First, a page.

Three disparate media about renegades: music, film and fiction. Picture two mountain ranges and a valley.
Cameron Carpenter is mountain range #1. I have been an organ geek (and opera for that matter) forever, so I don't know how I missed out on this guy. He's kind of like the Nigel Kennedy of the pipe organ: badass! He got some unflattering and inaccurate (and ironically pretentious) coverage on Tone Deaf, but if you ignore the ignorant copy and read the sensible comments (Yes! It's a Comments section that isn't poisonous!) and watch his Sony Electronic Press Kit, you may find yourself intrigued as much as I was. As someone said, Carpenter is dragging the organ into the 21st century. Just as I Furiosi have done for Baroque concerts. Check him out at his site and on Facebook. Cannot wait to see this guy live. 'Pretentious'? I think that's jealousy speaking...
Mountain range #2: The Tribe or Plemya (dir. Miroslav Slaboshpitsky, 2014). Ho boy: if you don't like violence, explicit sex or most human vices and failings, don't watch this. However, if you're willing to go for a ride, this is a unique ride. Filmed entirely in Ukrainian Sign Language with no captioning whatsoever, all the audience hears are environmental sounds--buses, squeaky snow, slamming doors. A good analogy for how lost many ESL students must feel initially. Filmed in the Ukraine, the scenes are mostly in overly lit, depressing buildings and cold, dark exteriors. And although the characters (and actors) are deaf and play the roles of gang members, you still can see the vulnerability of youth and their need for belonging.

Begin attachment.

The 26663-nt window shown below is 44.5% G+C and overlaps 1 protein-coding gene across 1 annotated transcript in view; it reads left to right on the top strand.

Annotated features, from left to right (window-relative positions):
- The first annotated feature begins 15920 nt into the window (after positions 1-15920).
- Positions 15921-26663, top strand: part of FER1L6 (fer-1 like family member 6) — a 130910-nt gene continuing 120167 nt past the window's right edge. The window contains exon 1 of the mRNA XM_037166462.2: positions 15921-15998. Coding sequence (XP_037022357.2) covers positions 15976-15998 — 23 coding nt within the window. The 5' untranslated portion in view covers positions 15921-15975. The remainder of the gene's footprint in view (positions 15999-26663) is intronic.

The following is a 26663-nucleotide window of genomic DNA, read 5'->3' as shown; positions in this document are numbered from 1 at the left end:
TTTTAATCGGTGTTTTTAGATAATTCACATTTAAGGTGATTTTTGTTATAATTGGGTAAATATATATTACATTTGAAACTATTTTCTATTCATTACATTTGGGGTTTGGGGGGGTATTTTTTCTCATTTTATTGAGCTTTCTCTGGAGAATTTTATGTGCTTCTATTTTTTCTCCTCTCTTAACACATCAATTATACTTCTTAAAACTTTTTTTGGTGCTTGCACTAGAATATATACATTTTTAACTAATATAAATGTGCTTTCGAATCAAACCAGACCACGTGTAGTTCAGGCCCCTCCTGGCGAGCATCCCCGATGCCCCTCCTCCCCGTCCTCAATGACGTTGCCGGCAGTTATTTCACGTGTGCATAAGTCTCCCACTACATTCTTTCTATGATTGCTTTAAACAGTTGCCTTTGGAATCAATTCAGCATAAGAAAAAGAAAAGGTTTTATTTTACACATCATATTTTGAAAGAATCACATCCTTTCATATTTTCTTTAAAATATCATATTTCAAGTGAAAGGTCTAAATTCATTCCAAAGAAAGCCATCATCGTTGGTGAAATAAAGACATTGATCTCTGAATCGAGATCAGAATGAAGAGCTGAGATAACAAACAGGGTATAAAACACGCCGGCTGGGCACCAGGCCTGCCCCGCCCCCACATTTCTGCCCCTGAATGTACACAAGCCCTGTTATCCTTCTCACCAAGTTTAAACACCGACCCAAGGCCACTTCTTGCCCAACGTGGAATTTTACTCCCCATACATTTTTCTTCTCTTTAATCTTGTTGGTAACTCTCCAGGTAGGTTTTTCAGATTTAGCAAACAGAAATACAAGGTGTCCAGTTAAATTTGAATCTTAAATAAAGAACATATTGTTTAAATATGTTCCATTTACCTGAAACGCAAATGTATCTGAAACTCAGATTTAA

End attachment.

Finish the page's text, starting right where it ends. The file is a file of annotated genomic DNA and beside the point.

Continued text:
Mostly, though, it does have what I have heard elsewhere: visual poetry. Somehow that does transcend the brutality and starkness of the 34 shots that compose the film. That doesn't mean it is easy: it's difficult viewing, make no mistake. But it is affecting and thought provoking. Certainly a new take on sign language for the uninitiated like me. Just remember this descriptor if you decide to watch it: brutal.
On to #3. Okay, it's not a deep valley, but I was excited about my nightstand addition Etta and Otto and Russell and James by Emma Hooper. Having finished it, I'm left with mixed feelings.
Pilgrimage is a hugely important theme in my life and a favoured literary theme of mine. I LOVED The Unlikely Pilgrimage of Harold Fry, The Pilgrim's Progress, you name it. I love the movies (The Way; Walking the Camino) and the music (Oliver Schroer's Camino). I've walked one (the London-Canterbury Pilgrim's Way). I also love Saskatchewan and Can Lit. I also like writing that breaks 'rules'. But this debut novel had me vacillating between loving it and grumbling "rip off". I kept thinking The Great War meets Life of Pi. But that was the problem: I kept grasping at stylistic devices that worked to a point but seemed unresolved. Unresolved ending, I get. Messing around in the vein of experimentation, not so much.
I would recommend reading it if you are not a pilgrimage junkie like me. Now I'm just not so excited about a book further down the stack, The Hundred-Year-Old Man Who Climbed Out of the Window and Disappeared. I hope I can connect to the characters more in that one, even if it is the dreaded humour genre...